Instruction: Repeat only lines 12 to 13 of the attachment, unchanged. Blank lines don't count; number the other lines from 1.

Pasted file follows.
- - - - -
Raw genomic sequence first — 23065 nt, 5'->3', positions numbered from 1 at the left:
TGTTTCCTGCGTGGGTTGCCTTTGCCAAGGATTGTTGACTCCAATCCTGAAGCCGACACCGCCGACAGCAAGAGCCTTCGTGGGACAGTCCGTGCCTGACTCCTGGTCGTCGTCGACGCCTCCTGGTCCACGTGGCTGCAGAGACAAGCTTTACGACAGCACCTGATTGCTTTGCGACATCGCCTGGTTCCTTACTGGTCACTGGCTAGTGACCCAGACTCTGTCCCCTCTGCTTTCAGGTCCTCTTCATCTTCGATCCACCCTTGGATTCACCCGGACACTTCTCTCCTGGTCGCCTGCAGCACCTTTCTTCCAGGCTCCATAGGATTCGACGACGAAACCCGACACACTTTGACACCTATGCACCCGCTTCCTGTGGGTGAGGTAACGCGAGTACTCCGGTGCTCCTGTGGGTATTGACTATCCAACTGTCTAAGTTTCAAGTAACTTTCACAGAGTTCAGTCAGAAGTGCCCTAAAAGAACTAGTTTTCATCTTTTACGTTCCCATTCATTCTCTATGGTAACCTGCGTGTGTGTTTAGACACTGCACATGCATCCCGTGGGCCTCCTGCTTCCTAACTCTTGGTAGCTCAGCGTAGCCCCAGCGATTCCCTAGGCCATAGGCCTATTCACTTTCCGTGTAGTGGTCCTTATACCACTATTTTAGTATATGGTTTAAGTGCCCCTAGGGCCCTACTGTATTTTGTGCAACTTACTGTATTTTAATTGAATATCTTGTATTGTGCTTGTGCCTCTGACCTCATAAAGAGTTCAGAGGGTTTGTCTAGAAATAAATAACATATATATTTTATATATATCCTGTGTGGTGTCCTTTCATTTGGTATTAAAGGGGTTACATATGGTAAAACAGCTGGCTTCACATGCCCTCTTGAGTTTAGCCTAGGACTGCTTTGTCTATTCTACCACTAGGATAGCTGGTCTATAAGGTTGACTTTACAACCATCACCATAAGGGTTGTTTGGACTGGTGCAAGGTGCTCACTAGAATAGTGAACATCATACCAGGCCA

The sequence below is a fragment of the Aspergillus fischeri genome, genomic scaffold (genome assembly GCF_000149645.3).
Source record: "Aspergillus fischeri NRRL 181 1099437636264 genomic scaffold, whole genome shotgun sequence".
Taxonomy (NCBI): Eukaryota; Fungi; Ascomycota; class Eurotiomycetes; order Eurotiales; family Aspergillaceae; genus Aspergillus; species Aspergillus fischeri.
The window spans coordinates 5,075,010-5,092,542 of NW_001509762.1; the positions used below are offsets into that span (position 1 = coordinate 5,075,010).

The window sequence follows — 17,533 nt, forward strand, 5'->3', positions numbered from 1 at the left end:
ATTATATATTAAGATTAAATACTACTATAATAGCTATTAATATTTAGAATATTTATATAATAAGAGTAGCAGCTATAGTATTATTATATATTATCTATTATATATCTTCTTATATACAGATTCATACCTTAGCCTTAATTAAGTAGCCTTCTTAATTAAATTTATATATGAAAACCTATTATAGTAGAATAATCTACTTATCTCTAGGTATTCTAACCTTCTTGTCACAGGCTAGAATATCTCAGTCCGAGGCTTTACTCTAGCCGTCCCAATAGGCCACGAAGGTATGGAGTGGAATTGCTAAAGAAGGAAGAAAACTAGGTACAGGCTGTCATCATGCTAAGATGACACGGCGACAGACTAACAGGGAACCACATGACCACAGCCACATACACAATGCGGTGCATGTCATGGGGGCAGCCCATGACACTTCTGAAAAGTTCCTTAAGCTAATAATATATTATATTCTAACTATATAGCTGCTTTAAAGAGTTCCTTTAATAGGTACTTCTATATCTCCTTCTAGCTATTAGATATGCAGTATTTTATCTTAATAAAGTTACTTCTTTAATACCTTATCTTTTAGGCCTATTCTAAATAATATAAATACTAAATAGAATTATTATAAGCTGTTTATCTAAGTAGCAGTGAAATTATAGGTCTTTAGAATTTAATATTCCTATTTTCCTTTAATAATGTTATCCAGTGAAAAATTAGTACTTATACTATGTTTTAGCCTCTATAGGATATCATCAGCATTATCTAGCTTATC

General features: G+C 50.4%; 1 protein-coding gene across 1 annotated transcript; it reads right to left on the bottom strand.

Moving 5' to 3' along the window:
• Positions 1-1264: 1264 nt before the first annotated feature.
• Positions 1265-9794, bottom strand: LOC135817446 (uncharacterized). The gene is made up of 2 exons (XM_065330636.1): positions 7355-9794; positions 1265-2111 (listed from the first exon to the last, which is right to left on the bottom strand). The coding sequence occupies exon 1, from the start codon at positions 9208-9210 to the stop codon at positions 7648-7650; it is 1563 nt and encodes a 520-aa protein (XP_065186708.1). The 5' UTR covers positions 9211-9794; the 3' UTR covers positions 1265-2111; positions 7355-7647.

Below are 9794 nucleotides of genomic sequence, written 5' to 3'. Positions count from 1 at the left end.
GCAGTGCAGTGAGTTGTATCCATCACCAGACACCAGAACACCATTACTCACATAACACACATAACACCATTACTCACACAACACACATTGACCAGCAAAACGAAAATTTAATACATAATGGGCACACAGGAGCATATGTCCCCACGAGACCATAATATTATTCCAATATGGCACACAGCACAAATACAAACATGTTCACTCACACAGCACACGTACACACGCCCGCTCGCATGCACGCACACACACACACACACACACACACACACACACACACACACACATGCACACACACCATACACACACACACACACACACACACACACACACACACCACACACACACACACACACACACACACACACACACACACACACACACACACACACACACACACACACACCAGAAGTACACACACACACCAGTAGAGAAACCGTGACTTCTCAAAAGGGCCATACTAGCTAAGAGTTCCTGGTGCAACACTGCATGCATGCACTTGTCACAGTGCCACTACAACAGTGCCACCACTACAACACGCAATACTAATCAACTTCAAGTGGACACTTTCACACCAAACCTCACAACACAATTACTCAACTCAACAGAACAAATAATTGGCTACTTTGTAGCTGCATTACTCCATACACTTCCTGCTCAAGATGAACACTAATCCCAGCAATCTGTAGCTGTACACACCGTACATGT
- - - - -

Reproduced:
• Positions 1265-9794, bottom strand: LOC135817446 (uncharacterized). The gene is made up of 2 exons (XM_065330636.1): positions 7355-9794; positions 1265-2111 (listed from the first exon to the last, which is right to left on the bottom strand). The coding sequence occupies exon 1, from the start codon at positions 9208-9210 to the stop codon at positions 7648-7650; it is 1563 nt and encodes a 520-aa protein (XP_065186708.1). The 5' UTR covers positions 9211-9794; the 3' UTR covers positions 1265-2111; positions 7355-7647.

Below are 9794 nucleotides of genomic sequence, written 5' to 3'. Positions count from 1 at the left end.